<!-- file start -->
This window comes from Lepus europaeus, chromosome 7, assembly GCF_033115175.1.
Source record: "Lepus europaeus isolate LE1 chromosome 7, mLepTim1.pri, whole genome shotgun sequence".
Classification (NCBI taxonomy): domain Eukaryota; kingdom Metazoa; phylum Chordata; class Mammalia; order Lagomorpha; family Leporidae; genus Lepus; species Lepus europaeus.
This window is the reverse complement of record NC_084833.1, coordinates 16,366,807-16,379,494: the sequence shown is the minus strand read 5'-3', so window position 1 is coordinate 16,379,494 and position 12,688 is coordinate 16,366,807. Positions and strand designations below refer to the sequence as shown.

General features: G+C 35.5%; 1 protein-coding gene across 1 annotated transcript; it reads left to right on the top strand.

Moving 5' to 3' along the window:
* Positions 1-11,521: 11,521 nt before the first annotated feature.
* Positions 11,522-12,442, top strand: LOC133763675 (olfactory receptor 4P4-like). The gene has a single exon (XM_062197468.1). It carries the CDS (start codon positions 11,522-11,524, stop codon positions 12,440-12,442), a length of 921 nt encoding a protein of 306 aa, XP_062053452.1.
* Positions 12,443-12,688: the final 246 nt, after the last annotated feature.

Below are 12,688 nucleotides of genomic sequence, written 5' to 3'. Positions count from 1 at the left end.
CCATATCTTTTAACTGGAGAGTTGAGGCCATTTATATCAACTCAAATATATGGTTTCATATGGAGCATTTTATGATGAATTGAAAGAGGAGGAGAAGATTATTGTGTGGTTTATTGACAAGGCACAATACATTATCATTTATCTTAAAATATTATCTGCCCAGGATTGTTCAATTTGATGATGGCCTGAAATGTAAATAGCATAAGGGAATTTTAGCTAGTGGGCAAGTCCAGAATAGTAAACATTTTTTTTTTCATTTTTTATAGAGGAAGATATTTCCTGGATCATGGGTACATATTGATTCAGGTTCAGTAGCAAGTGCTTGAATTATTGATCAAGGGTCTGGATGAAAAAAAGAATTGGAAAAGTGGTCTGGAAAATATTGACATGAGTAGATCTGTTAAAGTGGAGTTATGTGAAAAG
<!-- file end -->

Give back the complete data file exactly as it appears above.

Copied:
This window comes from Lepus europaeus, chromosome 7, assembly GCF_033115175.1.
Source record: "Lepus europaeus isolate LE1 chromosome 7, mLepTim1.pri, whole genome shotgun sequence".
Classification (NCBI taxonomy): domain Eukaryota; kingdom Metazoa; phylum Chordata; class Mammalia; order Lagomorpha; family Leporidae; genus Lepus; species Lepus europaeus.
This window is the reverse complement of record NC_084833.1, coordinates 16,366,807-16,379,494: the sequence shown is the minus strand read 5'-3', so window position 1 is coordinate 16,379,494 and position 12,688 is coordinate 16,366,807. Positions and strand designations below refer to the sequence as shown.

General features: G+C 35.5%; 1 protein-coding gene across 1 annotated transcript; it reads left to right on the top strand.

Moving 5' to 3' along the window:
* Positions 1-11,521: 11,521 nt before the first annotated feature.
* Positions 11,522-12,442, top strand: LOC133763675 (olfactory receptor 4P4-like). The gene has a single exon (XM_062197468.1). It carries the CDS (start codon positions 11,522-11,524, stop codon positions 12,440-12,442), a length of 921 nt encoding a protein of 306 aa, XP_062053452.1.
* Positions 12,443-12,688: the final 246 nt, after the last annotated feature.

Below are 12,688 nucleotides of genomic sequence, written 5' to 3'. Positions count from 1 at the left end.
CCATATCTTTTAACTGGAGAGTTGAGGCCATTTATATCAACTCAAATATATGGTTTCATATGGAGCATTTTATGATGAATTGAAAGAGGAGGAGAAGATTATTGTGTGGTTTATTGACAAGGCACAATACATTATCATTTATCTTAAAATATTATCTGCCCAGGATTGTTCAATTTGATGATGGCCTGAAATGTAAATAGCATAAGGGAATTTTAGCTAGTGGGCAAGTCCAGAATAGTAAACATTTTTTTTTTCATTTTTTATAGAGGAAGATATTTCCTGGATCATGGGTACATATTGATTCAGGTTCAGTAGCAAGTGCTTGAATTATTGATCAAGGGTCTGGATGAAAAAAAGAATTGGAAAAGTGGTCTGGAAAATATTGACATGAGTAGATCTGTTAAAGTGGAGTTATGTGAAAAG